Filmmaking, More, Thoughts
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Film School or No School?

What do Stanley Kubrick, Quentin Tarantino, Terry Gilliam, and David Fincher have in common? Aside from their magnificently acclaimed careers, all four directors opted out of school and decided instead to jump head first into the film industry. On the other-hand, greats like Spike Lee, Martin Scorsese, George Lucas, and Darren Aronofsky attended film school before developing their careers.

So, what’s the better option? Film school, or no school?

A lot of young aspiring filmmakers ask: “Is film school worth it?” Simply put, the answer depends on the type of person you are and what you’re interested in taking away from the experience of receiving an arts degree. First, you must know that film school is not for everyone, and it’s certainly not necessary to begin a career in the film industry. But even if the program you’re pursuing isn’t prominent, you’ll still get something out of it. What’s important is if what you get out of your experience is worth it to you. In my case, I believe it was.

Sure, you can learn how to be a filmmaker simply by watching tons of movies and hopping onto sets – but film school is about more than just the creative and technical components of filmmaking. School teaches you etiquette, theoretical process, team work, and self-confidence.

Here’s a bit of what film school taught me:

You have to work well with others. 

When I started college I thought that all that high school “group work” nonsense would be over with, but apparently college professors also think it’s super important to learn how to collaborate with other people. And they’re right. As much as I am not a fan of group work in college, learning how to work with a partner or group is extremely important. Filmmaking is a collaborative process, and if you don’t know how to work well with others, you’ll never work. Period.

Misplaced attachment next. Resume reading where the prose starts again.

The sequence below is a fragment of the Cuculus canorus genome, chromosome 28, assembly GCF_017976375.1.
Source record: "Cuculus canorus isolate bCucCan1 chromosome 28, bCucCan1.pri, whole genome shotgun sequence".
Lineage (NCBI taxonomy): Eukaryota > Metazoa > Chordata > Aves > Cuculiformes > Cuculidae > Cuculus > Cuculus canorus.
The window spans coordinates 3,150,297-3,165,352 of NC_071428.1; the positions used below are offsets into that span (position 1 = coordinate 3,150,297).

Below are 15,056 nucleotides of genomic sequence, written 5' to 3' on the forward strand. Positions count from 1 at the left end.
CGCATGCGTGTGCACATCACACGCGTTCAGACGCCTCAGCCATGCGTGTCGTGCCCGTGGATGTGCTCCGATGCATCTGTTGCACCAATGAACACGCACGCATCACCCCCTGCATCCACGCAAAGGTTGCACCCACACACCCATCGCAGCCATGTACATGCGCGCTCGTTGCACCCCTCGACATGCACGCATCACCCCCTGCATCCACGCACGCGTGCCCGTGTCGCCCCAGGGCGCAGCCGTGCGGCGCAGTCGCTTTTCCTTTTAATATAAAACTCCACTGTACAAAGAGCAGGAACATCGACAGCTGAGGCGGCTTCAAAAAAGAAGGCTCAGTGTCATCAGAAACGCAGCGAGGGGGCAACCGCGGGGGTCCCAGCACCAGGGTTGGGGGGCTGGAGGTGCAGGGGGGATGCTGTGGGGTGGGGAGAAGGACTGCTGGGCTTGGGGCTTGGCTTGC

You can’t (and shouldn’t) take yourself too seriously.

When you start your program you’ll think you have the coolest ideas. Quickly, your confidence begins to dwindle as you work to develop those “high concept” ideas and discover all of the mistakes you’ve made on your project. It turns out horribly. It’s a humbling experience and one that happens to everyone. You just have to accept that with experience comes great stories to tell, and with great stories comes great filmmaking. The creative process takes time, it’s never immediate.

Murphy’s Law is real.

Remember, “anything that can go wrong, will go wrong.” Period. Fin. End of story. Film school teaches you to be prepared for any mishap imaginable, sparring you the embarrassment of learning the dark reality of Murphy’s law on an actual set.

There are some awesomely talented people in this world and you should take advantage of their skills and abilities.

I can list 5 classmates off the top of my head that I would work with again in a heartbeat. In film school, you meet some truly interesting people with amazing talents and creative ideas. Use your connections. Keep in contact. Even after you’ve graduated, create and develop ideas with these people.

Being a perfectionist is your only option.

If you really want to be a part of the film or television industry you have to be prepared for competition. Intense competition. Film school is like a multi-year competition for “most innovative student”. The only way that your work will stand out is if it’s nearly perfect. You must take the entire process very seriously and dissect every last detail of your work. It took me four years to understand that perfection, though unattainable, is something you must pursue in each and every project that you approach.

Confidence is key.

Even when you’re not proud of your work, you have to own it. Lack confidence and you’ll be dissected. You will most likely be eaten alive at some point during film school. It will hurt, but it’s good for you. Filmmakers need bullet proof back bones.

There’s a fine line between giving constructive criticism and insulting someones creative choices.

Understanding how to critique someones work without hurting their feelings takes time and experience. In film school, you spend most of your time critiquing or being criticized. In order to give guidance to your classmates you must understand how to phrase your advice so as to not hurt someones feelings or question their creative integrity. During school, you get the hang of it. Tread lightly.

You also have to know how to take feedback. 

In order to accept feedback properly, you have to understand how to truly listen (rather than get riled up if someone is saying something you take offense to). Take notes. Try not to take what they are saying personally. Ask questions. Know that even if you’re feeling insulted, the intentions of the criticizer are most likely good. Even painful critiques can be constructive. If you’re a film student you’ll get used to criticism and it will eventually become an objective process.


Are you a current film student or film grad? Did you decide to skip out on film school? Share your thoughts and advice below!



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